Slippin’ and Slidin’

Super Lube Synthetic Oil

For many years we have been using sewing machine oil (light mineral oil) as well as Tri Flow synthetic oil for it’s excellent penetrating qualities and lubrication, with the only issue being the banana smell of Tri-Flow.

In order to reduce the VOC’s, I opted to switch to Superlube synthetic oil much like we switched to using Superlube grease instead of Tri-Flow grease. The new oil is approved for food service use, is clear, a little thicker than Tri-Flow, and like the grease is safe on just about all plastics.

If you are going to be sewing long and hard and want the best protection for your machine’s moving parts; a synthetic oil is superior to petroleum based oils, lasts longer, and in tests, we have found that the Superlube performs even better than Tri-Flow.

Superlube oil and grease is widely available at many hardware stores, Walmart, and auto supply stores so you don’t have to order it online or hunt too hard to find it.

Covid 19 Update – March 22, 2020

During this very difficult time we are suspending classes, and any one to one close contact in the shop in order to protect ourselves and our customers and extended family members from any possible infection.

We will continue to offer online sales of parts and accessories as well as online support if you happen to have any simple machine issues.

Machine repairs will be done on a drop off / pick up basis, maintaining adequate social distance measures and proper sterilization procedures of the machines and cases.

As we are looking at a fairly long stretch of self isolation, we know how important it is to be able to enjoy hobbies and activities, and we will support our commercial customers, especially if their work is essential to people’s health.

Singer 66 Lotus – 1923

Singer 66 “Lotus” – 1923

When Singer introduced the model 66 in 1902 it would stand as the finest machine Singer offered until 1931, when the Singer 201 was introduced. they were produced into the 1950’s and went virtually unchanged save for adding a conventional presser bar, and a reverse / back tack.

The mechanism is so smooth one might think it was a rotary like the 201, and the stitch quality is flawless. These machines were made in the millions and the decal set on this Scottish made machine are unique to the model 66 that was made in Kilbowie.

To this day you would be hard pressed to find a machine that sews any better.

Our Kenmore 158.1931

This 1977 Kenmore was the second vintage machine I purchased and it’s wonderful finish and appearance belies the fact that this machine has seen thousands of hours of use and has probably sewn a million stitches.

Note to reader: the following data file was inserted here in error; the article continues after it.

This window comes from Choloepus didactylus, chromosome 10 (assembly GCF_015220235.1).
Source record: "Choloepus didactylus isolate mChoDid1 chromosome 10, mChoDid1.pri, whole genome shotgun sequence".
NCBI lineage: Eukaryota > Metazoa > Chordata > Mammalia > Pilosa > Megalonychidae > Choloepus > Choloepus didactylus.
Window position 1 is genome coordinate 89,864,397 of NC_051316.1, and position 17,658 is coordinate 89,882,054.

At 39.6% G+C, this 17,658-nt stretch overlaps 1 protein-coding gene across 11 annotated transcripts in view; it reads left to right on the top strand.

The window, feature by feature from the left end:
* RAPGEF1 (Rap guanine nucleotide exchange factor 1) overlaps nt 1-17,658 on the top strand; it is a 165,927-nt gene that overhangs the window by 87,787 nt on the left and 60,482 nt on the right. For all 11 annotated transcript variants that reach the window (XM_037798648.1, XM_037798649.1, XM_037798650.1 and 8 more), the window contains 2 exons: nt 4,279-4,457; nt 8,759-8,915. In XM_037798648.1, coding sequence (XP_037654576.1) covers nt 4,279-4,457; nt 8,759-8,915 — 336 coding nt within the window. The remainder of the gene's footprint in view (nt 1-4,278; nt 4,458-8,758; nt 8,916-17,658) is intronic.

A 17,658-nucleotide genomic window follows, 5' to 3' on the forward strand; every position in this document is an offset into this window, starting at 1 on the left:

In the mid seventies Singer had slipped and was still making good machines, but in order to cut costs they had outsourced production and were using a lot more plastic internally which we now see failing in many of their models. Kenmore machines really were the best value for the money as they could run against machines like Bernina and Pfaff, which sold for twice as much and in many cases, were actually less capable or versatile.

Original catalogue listing.

If one adjusts for inflation, this machine cost the equivalent of $2000.00 (in 2019) and it is one of the few vintage Kenmores that currently rates a fairly decent price on the secondary market as they are quite hard to come by. I figure that many people who bought one originally are still using their machines as there is simply no reason to upgrade when a machine is this good.

There is something to be said for all metal construction and extremely high quality standards, and I suspect a machine this this will sew for 100 years.

It has never failed in any task and I often use it as the standard by which other machines are judged.

Husqvarna Viking 1090 – Underbar !

We picked this Husqvarna 1090 up on one of our daily adventures this past week for a ridiculous sum of money, ridiculous as it was so little and the shop selling it really had no idea. To them it was just an “old” heavy sewing machine and they had a few later model plastic machines selling for twice as much.

I have been running it through it’s paces and have to say I am very impressed with the user friendly design as if you have used a sewing machine, this machine is not going to confuse you. The display tells you everything you need to know from what foot to use, and what needle is required.

It has not seen much use and was recently serviced by another local shop, it runs beautifully and makes an incredibly nice stitch, which is what one should expect from any Swedish made Husqvarna.

Elna – The Grasshopper

Dr. Ramon Casas Robert created a working example of the “Grasshopper” as early as 1934 and after being forced to move to Switzerland due to the Spanish Civil War, sold his patents to the Swiss manufacturing firm, Tavaro.

The first Elna left the factory in 1940 and estimates of their total production and sales vary widely over it’s 12 year run, it was supplanted by the Supermatic in 1952.

The design is pure genius, being made of cast aluminium it only weighs 7kg / (15 pounds) and is much lighter than the comparable Bernina 121. It is a rotary hook machine which makes it extremely smooth running, and the case converts to become a sewing table.

The machine packs up very well and is extremely secure in a case that has been likened to a military shell case.

Elna accessories

I should note that Elna never called this machine a Grasshopper, this was a name coined by the many fans of this machine.

These machines make a beautiful stitch.

The Roaring 20’s

We would like to wish all our friends, family, and customers a Happy New Year and thank everyone for making 2019 a great year.

Pearl is very happy to be getting back to work now.